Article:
A testicle removed instead of a cyst, diabetic patients not being given insulin and scalpels being left inside patients' bodies are some of the shocking cases that more than 1,000 patients have suffered in hospitals, an investigation has found.
The "never events" - mistakes so serious they should never happen - include a woman having her fallopian tubes removed instead of her appendix and a patient having a biopsy taken from their liver instead of their pancreas.
Hundreds of patients have suffered from the serious errors in England's hospitals over the past four years, The Press Association discovered.
More than 400 people have suffered due to "wrong site surgery", while more than 420 have also had "foreign objects" left inside them after operations - including gauzes, swabs, drill guides, scalpel blades and needles.
In one case, a man had a testicle removed instead of just the cyst on it, while a woman had a kidney removed instead of an ovary.
Other patients have suffered when feeding tubes which are meant to be fed into their stomach have been put into their lung instead. This can prove fatal.
Others have been given the wrong type of implant or joint replacement, some patients have been mixed up with others, and some patients have been given the wrong type of blood during a transfusion.
Some patients have also been given far too high doses of drugs, including oral methotrexate, which is used for the treatment of severe arthritis, psoriasis and leukaemia.
In other cases, prisoners have escaped and some patients have fallen from poorly secured windows.
Katherine Murphy, chief executive of the Patients Association, said: "It is a disgrace that such supposed 'never' incidents are still so prevalent. With all the systems and procedures that are in place within the NHS, how are such basic, avoidable mistakes still happening?
"There is clearly a lack of learning in the NHS.
"These 1,100 patients have been very badly let down by utter carelessness. It is especially unforgivable to operate on the wrong organ, and many such mistakes can never be rectified."
The analysis of data published by NHS England shows there were 254 never events from April 2015 to the end of December 2015.
From April 2014 to March 2015, there were 306 never events, and from April 2013 to March 2014, there were 338.
In the previous year - from April 2012 to March 2013 - there were 290.
In 2014/15 Colchester Hospital University NHS Foundation Trust was the worst hospital trust, with nine never events recorded.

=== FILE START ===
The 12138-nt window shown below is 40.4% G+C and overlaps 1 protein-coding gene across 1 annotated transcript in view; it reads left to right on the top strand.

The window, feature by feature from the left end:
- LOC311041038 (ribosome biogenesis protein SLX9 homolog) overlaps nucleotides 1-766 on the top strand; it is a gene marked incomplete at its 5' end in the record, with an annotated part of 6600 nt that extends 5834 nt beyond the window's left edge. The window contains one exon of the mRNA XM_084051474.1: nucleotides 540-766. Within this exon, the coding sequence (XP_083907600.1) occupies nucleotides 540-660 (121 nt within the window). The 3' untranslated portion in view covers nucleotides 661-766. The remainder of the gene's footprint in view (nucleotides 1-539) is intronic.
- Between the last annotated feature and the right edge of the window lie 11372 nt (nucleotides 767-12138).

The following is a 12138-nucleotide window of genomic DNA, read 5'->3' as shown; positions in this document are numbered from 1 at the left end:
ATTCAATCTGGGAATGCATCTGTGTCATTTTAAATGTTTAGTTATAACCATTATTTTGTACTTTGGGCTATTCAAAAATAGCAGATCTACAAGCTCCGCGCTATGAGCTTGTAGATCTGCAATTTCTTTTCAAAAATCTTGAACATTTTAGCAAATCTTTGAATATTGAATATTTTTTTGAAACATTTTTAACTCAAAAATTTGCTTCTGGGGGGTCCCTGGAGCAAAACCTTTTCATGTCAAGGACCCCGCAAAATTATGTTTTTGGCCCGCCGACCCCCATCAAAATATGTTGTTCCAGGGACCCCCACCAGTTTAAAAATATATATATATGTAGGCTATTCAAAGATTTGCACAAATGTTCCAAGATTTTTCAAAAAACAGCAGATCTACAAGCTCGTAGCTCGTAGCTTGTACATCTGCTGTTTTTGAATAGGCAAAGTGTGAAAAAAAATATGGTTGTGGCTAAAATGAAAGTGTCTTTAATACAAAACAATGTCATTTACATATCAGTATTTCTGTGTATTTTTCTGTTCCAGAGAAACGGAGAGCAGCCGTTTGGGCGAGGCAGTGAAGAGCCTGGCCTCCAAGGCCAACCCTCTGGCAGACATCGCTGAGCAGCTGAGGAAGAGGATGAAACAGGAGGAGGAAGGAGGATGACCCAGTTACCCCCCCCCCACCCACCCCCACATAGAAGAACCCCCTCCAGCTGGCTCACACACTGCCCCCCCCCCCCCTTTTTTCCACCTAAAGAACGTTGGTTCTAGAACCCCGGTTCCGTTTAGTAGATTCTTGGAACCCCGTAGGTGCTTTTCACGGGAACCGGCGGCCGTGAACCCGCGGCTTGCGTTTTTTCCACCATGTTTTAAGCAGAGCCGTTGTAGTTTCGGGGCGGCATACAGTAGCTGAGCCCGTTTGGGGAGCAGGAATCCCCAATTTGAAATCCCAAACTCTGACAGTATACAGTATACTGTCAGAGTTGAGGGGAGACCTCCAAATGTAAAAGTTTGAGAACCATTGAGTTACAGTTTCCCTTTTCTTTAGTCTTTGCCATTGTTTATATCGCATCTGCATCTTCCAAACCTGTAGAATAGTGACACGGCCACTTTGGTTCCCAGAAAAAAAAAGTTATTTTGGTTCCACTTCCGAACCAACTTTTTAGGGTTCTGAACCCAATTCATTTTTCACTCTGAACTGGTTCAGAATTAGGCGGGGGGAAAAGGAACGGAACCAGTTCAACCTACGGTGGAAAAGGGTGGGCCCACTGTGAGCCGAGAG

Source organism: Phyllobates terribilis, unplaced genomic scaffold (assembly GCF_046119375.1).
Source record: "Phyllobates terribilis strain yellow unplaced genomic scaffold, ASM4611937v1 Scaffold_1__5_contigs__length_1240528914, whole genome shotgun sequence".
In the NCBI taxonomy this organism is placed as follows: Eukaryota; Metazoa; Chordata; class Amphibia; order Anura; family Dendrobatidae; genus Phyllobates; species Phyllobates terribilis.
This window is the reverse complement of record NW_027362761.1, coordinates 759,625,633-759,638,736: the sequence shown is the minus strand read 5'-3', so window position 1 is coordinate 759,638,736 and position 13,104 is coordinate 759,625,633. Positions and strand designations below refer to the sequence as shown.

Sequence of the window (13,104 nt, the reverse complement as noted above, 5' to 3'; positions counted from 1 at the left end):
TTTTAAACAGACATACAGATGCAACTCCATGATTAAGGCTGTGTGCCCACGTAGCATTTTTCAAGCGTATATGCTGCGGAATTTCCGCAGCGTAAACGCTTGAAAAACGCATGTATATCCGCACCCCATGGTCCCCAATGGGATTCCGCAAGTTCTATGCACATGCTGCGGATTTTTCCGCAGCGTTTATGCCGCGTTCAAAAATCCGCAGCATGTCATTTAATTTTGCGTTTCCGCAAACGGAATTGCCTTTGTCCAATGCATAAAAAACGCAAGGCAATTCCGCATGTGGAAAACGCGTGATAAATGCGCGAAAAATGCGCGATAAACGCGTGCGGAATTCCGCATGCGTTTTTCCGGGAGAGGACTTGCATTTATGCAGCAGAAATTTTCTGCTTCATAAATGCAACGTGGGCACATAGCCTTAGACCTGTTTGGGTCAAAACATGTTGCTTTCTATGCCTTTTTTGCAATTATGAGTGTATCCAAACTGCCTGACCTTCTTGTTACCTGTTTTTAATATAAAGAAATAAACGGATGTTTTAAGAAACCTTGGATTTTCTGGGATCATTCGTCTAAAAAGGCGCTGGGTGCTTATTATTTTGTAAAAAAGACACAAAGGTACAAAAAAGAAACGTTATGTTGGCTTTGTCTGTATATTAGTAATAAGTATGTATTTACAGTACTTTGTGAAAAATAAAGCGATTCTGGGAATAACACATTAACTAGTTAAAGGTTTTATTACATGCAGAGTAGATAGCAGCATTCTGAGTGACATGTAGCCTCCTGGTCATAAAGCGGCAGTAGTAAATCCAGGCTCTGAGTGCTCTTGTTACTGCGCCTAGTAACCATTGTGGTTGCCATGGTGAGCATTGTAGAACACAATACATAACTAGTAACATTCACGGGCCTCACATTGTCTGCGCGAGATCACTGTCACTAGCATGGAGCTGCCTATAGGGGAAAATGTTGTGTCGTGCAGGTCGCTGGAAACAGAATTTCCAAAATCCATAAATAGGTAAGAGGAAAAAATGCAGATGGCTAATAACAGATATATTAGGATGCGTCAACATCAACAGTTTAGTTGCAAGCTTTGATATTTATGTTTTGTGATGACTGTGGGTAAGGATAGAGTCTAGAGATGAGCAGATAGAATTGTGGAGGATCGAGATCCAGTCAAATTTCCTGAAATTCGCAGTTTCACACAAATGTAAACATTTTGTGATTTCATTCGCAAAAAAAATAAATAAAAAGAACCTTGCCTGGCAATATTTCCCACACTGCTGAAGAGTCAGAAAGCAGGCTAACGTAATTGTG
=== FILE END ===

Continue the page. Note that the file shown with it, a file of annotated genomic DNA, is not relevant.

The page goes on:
The data for April to December 2015 is still regarded as provisional.
Royal College of Surgeons president Clare Marx said: "This data shows an unacceptable level of preventable mistakes are still happening in the NHS.
"While these cases are very rare, never should mean never. Learning from mistakes and using best practice and guidance to avoid such errors should be the priority of every medical and surgical team across the country.
"The NHS must continue to learn from these errors so we can become the safest healthcare system in the world."
Never events are incidents that should never occur as guidance is in place to prevent them.
An NHS England spokeswoman said: "One never event is too many and we mustn't underestimate the effect on the patients concerned. However there are 4.6 million hospital admissions that lead to surgical care each year and, despite stringent measures put in place, on rare occasions these incidents do occur.
"To better understand the reasons why, in 2013 we commissioned a taskforce to investigate, leading to a new set of national standards being published last year specifically to support doctors, nurses and hospitals to prevent these mistakes.
"Any organisation that reports a serious incident is also expected to conduct its own investigation so it can learn and take action to prevent similar incidents from being repeated."
The never events list for 2015/16 - which hospitals use to determine whether there has been a never event in their trust - has been cut to 14 events.
Officials have removed several never events, including the death of a mother from a haemorrhage after a planned Caesarean, saying such an incident is not wholly preventable.
The escape of a transferred prisoner will now also be regarded as a "serious incident" rather than a never event, while a failure to monitor and respond to oxygen saturation levels is no longer regarded as a never event due to the belief that protocols are not strong enough to prevent it happening.